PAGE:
be nervous she said it’s basically I think the same thing as excitement it’s
just adrenaline free speed go get it although
I clearly didn’t get the response that I wanted and I didn’t get a nice pat on
the back telling me that everything would be okay I realized I had no other
choice I was going to 2k and it would probably hurt and it did a lot there are
a few tears and some mental debates that started something like who invented this
sport but what I learned from the second my final time flashed in front of that
screen was that nothing not fear not even a walk-on label could define my
success I was liberated from any standard I was a walk-on I had no time
to beat no seat to race into no number no goal whatsoever I had no fear of
failure because I didn’t know what that looked like all I knew was that if I didn’t feel like I had given 100% by the end of
those 2000 meters then I would have been the biggest failure on that entire team
regardless of my final time so when Libby congratulated me and said wow that was pretty good for your first 2K it clicked I could do this now as a senior
rower I have a constant sworm of numbers in my head telling me what I should be
going or what I could be going if I did X or what I could have done if I changed
Y I find that those numbers are restricting we put ourselves in boxes
because we think that’s what we’re capable of we compare stats, assists, goals, points, matches, won and lost from this season to last season because that’s who
you are but it’s not truth is the box that you put yourself in is much bigger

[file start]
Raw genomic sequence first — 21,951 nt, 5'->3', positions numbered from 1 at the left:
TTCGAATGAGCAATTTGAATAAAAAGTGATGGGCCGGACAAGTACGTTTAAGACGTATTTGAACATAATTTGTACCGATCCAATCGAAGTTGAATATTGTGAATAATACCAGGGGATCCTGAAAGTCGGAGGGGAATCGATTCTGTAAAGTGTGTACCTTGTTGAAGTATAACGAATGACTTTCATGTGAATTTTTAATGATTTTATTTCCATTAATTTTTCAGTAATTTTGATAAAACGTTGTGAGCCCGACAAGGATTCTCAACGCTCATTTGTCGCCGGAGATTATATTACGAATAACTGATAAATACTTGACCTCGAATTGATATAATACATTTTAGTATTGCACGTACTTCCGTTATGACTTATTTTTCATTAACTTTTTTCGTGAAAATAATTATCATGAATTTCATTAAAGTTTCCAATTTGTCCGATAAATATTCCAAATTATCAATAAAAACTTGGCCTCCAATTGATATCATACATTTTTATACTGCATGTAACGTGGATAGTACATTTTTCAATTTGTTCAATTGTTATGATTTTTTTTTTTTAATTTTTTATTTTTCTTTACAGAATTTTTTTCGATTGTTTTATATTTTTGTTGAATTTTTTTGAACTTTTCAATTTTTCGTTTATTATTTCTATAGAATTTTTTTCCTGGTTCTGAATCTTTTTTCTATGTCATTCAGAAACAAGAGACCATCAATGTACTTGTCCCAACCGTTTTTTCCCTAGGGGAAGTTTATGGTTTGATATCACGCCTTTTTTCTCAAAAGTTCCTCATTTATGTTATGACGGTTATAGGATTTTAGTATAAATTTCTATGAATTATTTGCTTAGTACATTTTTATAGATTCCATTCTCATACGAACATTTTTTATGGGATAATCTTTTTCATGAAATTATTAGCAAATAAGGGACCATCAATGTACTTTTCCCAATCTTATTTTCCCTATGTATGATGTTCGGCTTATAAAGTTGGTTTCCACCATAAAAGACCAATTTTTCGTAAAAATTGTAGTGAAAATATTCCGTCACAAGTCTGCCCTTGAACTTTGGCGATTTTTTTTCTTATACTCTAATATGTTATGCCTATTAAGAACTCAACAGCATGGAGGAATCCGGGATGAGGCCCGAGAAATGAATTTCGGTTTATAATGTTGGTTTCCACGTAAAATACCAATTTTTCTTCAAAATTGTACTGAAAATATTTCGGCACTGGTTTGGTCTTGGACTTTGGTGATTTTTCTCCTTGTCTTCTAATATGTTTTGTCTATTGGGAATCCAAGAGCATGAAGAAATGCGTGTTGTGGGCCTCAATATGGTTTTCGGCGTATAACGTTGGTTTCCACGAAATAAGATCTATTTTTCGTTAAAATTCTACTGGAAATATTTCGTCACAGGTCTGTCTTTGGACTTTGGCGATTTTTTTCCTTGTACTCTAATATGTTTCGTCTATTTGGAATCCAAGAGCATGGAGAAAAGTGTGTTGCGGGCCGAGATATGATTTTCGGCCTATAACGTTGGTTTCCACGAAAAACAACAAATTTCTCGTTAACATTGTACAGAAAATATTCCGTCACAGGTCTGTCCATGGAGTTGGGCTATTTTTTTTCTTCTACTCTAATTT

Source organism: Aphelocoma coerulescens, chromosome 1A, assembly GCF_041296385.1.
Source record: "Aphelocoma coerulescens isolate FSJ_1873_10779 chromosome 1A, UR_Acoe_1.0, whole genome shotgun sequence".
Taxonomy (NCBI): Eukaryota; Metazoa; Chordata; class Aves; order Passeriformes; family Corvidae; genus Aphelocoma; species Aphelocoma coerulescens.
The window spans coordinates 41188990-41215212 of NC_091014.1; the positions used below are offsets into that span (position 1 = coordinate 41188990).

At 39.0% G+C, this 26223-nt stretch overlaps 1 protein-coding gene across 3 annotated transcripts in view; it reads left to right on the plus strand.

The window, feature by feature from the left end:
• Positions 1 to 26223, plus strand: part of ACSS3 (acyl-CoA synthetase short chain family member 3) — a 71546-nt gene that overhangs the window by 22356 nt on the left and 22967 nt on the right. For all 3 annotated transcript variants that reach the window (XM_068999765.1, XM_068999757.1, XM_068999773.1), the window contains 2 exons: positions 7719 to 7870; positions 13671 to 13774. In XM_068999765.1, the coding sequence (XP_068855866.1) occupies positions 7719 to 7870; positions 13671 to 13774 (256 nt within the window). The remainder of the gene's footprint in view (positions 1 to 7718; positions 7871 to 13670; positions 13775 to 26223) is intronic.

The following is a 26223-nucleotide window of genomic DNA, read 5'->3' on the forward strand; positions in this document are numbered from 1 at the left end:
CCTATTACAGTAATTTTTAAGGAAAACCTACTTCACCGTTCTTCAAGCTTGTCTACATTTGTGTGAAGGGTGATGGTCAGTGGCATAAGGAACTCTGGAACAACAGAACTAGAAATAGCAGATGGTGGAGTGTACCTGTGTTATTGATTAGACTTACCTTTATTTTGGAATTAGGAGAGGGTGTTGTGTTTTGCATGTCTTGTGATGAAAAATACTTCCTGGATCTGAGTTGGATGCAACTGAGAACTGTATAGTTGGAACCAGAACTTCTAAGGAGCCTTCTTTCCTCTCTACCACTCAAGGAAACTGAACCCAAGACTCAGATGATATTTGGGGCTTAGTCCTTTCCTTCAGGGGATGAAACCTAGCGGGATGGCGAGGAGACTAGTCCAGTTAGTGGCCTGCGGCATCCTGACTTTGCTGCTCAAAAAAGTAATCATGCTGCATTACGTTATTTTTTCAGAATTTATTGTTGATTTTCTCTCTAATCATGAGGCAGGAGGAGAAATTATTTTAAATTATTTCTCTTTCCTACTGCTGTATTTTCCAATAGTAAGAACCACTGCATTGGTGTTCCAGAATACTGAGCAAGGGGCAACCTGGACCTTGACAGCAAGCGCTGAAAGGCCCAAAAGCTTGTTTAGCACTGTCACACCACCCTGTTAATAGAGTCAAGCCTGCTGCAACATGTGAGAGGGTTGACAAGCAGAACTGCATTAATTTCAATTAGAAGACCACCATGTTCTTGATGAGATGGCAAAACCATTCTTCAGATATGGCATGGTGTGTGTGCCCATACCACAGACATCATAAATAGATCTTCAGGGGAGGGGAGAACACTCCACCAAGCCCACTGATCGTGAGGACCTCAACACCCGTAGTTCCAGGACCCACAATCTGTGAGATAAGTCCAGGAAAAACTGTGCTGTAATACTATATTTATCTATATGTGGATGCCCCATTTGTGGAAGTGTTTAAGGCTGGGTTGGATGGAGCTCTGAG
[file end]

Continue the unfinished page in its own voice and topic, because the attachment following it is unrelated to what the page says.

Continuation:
than you believe and your capacity for greatness is even bigger than that but
the problem is that the fear of breaking out of that box can seem just as big on
my weakest days I try to channel the rower who had no idea what success felt or looked like I try to imagine what I would act like
what numbers I would see if I didn’t set a number to my name and what I found is
that fear as Libby reminded me is actually pretty darn cool fear is what
reminds us that we’re pushing ourselves that we’re growing that we’re expanding that comfort zone if I ever sit down to 2k and feel no fear whatsoever I’ll know
that that goal isn’t high enough that I can reach higher a day you feel no fear
is a day that you’re cheating yourself because facing failure when you’re aim is
set to the moon is a million times better than sitting on solid ground and so my
challenge to you is to listen to Eleanor Roosevelt instead of Michael Jordan
because she said to do one thing every day that scares you if you see numbers
that you’ve never seen before go faster if you score a thousand career
points score again if you’ve already beaten every team in the Liberty League
and you have a million trophies to prove it ask for more if you find yourself in
Lane three with open water go farther and if you’ve seniors as proud William
Smith women find yourself shattering glass ceilings keep climbing because
there is no label and there will never be a limit and you come up the fear of
erasing the limits cripple you or you can let it propel you because fear is
the only thing that reminds us that we’re challenging ourselves that we’re
asking for more and that we are slowly but surely breaking down every barrier
to success

Leave a Reply

Your email address will not be published. Required fields are marked *